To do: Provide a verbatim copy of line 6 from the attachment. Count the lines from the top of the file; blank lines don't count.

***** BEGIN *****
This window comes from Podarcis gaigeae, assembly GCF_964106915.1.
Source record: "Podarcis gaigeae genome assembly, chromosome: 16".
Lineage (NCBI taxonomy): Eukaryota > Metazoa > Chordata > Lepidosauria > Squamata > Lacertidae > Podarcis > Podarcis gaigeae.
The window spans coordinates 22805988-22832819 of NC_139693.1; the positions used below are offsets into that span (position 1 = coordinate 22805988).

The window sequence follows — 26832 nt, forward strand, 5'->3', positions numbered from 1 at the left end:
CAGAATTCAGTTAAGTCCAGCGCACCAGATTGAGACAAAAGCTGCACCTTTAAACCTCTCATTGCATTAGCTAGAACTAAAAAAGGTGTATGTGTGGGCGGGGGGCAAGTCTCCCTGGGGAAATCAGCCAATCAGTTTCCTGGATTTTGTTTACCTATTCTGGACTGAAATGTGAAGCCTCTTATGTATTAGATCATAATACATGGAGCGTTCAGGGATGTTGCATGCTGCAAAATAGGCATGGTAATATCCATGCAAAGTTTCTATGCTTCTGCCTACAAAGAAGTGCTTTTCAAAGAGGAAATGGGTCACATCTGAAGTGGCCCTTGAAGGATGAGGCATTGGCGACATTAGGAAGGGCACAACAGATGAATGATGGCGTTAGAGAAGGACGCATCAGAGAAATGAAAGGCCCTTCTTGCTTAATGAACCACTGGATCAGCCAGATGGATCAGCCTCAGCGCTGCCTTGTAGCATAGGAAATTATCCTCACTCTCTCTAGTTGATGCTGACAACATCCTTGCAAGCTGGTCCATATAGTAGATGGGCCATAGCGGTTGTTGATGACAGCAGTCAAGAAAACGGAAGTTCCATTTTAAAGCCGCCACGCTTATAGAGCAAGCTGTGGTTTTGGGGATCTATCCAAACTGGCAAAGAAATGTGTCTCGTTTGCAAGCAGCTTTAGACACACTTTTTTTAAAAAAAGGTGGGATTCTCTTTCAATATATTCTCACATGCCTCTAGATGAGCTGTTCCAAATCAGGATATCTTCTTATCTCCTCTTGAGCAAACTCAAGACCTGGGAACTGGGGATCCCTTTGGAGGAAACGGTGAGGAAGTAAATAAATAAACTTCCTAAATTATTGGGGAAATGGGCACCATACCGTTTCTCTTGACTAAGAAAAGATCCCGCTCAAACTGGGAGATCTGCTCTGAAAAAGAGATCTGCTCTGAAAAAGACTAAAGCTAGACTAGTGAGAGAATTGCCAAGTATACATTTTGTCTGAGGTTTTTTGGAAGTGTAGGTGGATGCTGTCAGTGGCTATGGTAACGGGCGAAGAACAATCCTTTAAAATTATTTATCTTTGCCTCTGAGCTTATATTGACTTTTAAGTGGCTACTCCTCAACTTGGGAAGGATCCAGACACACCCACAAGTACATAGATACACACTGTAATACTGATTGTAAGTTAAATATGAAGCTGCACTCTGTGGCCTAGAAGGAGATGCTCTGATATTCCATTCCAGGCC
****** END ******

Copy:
CAGAATTCAGTTAAGTCCAGCGCACCAGATTGAGACAAAAGCTGCACCTTTAAACCTCTCATTGCATTAGCTAGAACTAAAAAAGGTGTATGTGTGGGCGGGGGGCAAGTCTCCCTGGGGAAATCAGCCAATCAGTTTCCTGGATTTTGTTTACCTATTCTGGACTGAAATGTGAAGCCTCTTATGTATTAGATCATAATACATGGAGCGTTCAGGGATGTTGCATGCTGCAAAATAGGCATGGTAATATCCATGCAAAGTTTCTATGCTTCTGCCTACAAAGAAGTGCTTTTCAAAGAGGAAATGGGTCACATCTGAAGTGGCCCTTGAAGGATGAGGCATTGGCGACATTAGGAAGGGCACAACAGATGAATGATGGCGTTAGAGAAGGACGCATCAGAGAAATGAAAGGCCCTTCTTGCTTAATGAACCACTGGATCAGCCAGATGGATCAGCCTCAGCGCTGCCTTGTAGCATAGGAAATTATCCTCACTCTCTCTAGTTGATGCTGACAACATCCTTGCAAGCTGGTCCATATAGTAGATGGGCCATAGCGGTTGTTGATGACAGCAGTCAAGAAAACGGAAGTTCCATTTTAAAGCCGCCACGCTTATAGAGCAAGCTGTGGTTTTGGGGATCTATCCAAACTGGCAAAGAAATGTGTCTCGTTTGCAAGCAGCTTTAGACACACTTTTTTTAAAAAAAGGTGGGATTCTCTTTCAATATATTCTCACATGCCTCTAGATGAGCTGTTCCAAATCAGGATATCTTCTTATCTCCTCTTGAGCAAACTCAAGACCTGGGAACTGGGGATCCCTTTGGAGGAAACGGTGAGGAAGTAAATAAATAAACTTCCTAAATTATTGGGGAAATGGGCACCATACCGTTTCTCTTGACTAAGAAAAGATCCCGCTCAAACTGGGAGATCTGCTCTGAAAAAGAGATCTGCTCTGAAAAAGACTAAAGCTAGACTAGTGAGAGAATTGCCAAGTATACATTTTGTCTGAGGTTTTTTGGAAGTGTAGGTGGATGCTGTCAGTGGCTATGGTAACGGGCGAAGAACAATCCTTTAAAATTATTTATCTTTGCCTCTGAGCTTATATTGACTTTTAAGTGGCTACTCCTCAACTTGGGAAGGATCCAGACACACCCACAAGTACATAGATACACACTGTAATACTGATTGTAAGTTAAATATGAAGCTGCACTCTGTGGCCTAGAAGGAGATGCTCTGATATTCCATTCCAGGCC